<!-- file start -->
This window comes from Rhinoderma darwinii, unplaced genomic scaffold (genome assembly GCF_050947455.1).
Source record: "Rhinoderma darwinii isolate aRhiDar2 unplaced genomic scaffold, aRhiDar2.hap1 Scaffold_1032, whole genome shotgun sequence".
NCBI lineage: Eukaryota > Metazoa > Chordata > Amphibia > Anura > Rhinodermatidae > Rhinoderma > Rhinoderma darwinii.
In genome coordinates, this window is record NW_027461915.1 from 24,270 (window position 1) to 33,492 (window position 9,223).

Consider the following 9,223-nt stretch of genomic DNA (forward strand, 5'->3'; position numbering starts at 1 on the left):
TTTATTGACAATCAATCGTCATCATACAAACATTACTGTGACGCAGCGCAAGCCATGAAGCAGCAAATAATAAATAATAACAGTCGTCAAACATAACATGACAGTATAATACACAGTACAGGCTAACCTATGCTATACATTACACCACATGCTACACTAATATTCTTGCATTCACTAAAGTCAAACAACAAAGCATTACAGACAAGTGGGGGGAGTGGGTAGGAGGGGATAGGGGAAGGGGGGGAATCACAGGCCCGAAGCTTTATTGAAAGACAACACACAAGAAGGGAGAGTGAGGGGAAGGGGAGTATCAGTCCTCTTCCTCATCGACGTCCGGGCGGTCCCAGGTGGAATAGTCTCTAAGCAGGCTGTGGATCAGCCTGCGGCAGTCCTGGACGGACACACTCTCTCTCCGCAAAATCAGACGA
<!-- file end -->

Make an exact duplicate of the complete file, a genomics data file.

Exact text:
This window comes from Rhinoderma darwinii, unplaced genomic scaffold (genome assembly GCF_050947455.1).
Source record: "Rhinoderma darwinii isolate aRhiDar2 unplaced genomic scaffold, aRhiDar2.hap1 Scaffold_1032, whole genome shotgun sequence".
NCBI lineage: Eukaryota > Metazoa > Chordata > Amphibia > Anura > Rhinodermatidae > Rhinoderma > Rhinoderma darwinii.
In genome coordinates, this window is record NW_027461915.1 from 24,270 (window position 1) to 33,492 (window position 9,223).

Consider the following 9,223-nt stretch of genomic DNA (forward strand, 5'->3'; position numbering starts at 1 on the left):
TTTATTGACAATCAATCGTCATCATACAAACATTACTGTGACGCAGCGCAAGCCATGAAGCAGCAAATAATAAATAATAACAGTCGTCAAACATAACATGACAGTATAATACACAGTACAGGCTAACCTATGCTATACATTACACCACATGCTACACTAATATTCTTGCATTCACTAAAGTCAAACAACAAAGCATTACAGACAAGTGGGGGGAGTGGGTAGGAGGGGATAGGGGAAGGGGGGGAATCACAGGCCCGAAGCTTTATTGAAAGACAACACACAAGAAGGGAGAGTGAGGGGAAGGGGAGTATCAGTCCTCTTCCTCATCGACGTCCGGGCGGTCCCAGGTGGAATAGTCTCTAAGCAGGCTGTGGATCAGCCTGCGGCAGTCCTGGACGGACACACTCTCTCTCCGCAAAATCAGACGA